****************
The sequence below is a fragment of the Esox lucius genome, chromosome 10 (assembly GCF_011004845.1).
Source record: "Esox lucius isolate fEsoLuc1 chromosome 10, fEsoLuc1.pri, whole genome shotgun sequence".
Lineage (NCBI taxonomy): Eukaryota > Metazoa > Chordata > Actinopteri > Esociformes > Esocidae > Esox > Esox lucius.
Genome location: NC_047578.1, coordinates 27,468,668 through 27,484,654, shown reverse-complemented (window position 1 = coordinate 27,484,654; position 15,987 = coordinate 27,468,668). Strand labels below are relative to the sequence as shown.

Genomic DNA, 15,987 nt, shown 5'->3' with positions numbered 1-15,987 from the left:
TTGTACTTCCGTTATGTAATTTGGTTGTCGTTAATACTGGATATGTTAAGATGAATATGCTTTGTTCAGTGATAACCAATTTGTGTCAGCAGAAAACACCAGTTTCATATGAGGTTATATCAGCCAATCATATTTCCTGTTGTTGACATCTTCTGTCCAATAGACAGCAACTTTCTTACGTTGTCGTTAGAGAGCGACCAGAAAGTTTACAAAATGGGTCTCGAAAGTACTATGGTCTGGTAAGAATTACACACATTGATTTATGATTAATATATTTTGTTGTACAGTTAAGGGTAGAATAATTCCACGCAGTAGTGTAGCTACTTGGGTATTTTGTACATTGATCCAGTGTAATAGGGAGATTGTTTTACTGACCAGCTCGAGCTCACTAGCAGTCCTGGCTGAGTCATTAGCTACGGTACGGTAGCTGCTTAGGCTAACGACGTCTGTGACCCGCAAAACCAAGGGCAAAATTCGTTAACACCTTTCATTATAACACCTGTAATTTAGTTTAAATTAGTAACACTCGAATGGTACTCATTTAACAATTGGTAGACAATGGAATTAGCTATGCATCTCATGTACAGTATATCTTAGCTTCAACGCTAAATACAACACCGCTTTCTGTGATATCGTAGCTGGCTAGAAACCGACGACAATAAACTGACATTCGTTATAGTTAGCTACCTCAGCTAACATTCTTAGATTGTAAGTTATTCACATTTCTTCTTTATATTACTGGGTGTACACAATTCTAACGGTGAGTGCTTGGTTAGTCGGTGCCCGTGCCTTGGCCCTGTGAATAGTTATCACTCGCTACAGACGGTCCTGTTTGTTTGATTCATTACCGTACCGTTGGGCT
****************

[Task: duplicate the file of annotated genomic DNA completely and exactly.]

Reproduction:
The sequence below is a fragment of the Esox lucius genome, chromosome 10 (assembly GCF_011004845.1).
Source record: "Esox lucius isolate fEsoLuc1 chromosome 10, fEsoLuc1.pri, whole genome shotgun sequence".
Lineage (NCBI taxonomy): Eukaryota > Metazoa > Chordata > Actinopteri > Esociformes > Esocidae > Esox > Esox lucius.
Genome location: NC_047578.1, coordinates 27,468,668 through 27,484,654, shown reverse-complemented (window position 1 = coordinate 27,484,654; position 15,987 = coordinate 27,468,668). Strand labels below are relative to the sequence as shown.

Genomic DNA, 15,987 nt, shown 5'->3' with positions numbered 1-15,987 from the left:
TTGTACTTCCGTTATGTAATTTGGTTGTCGTTAATACTGGATATGTTAAGATGAATATGCTTTGTTCAGTGATAACCAATTTGTGTCAGCAGAAAACACCAGTTTCATATGAGGTTATATCAGCCAATCATATTTCCTGTTGTTGACATCTTCTGTCCAATAGACAGCAACTTTCTTACGTTGTCGTTAGAGAGCGACCAGAAAGTTTACAAAATGGGTCTCGAAAGTACTATGGTCTGGTAAGAATTACACACATTGATTTATGATTAATATATTTTGTTGTACAGTTAAGGGTAGAATAATTCCACGCAGTAGTGTAGCTACTTGGGTATTTTGTACATTGATCCAGTGTAATAGGGAGATTGTTTTACTGACCAGCTCGAGCTCACTAGCAGTCCTGGCTGAGTCATTAGCTACGGTACGGTAGCTGCTTAGGCTAACGACGTCTGTGACCCGCAAAACCAAGGGCAAAATTCGTTAACACCTTTCATTATAACACCTGTAATTTAGTTTAAATTAGTAACACTCGAATGGTACTCATTTAACAATTGGTAGACAATGGAATTAGCTATGCATCTCATGTACAGTATATCTTAGCTTCAACGCTAAATACAACACCGCTTTCTGTGATATCGTAGCTGGCTAGAAACCGACGACAATAAACTGACATTCGTTATAGTTAGCTACCTCAGCTAACATTCTTAGATTGTAAGTTATTCACATTTCTTCTTTATATTACTGGGTGTACACAATTCTAACGGTGAGTGCTTGGTTAGTCGGTGCCCGTGCCTTGGCCCTGTGAATAGTTATCACTCGCTACAGACGGTCCTGTTTGTTTGATTCATTACCGTACCGTTGGGCT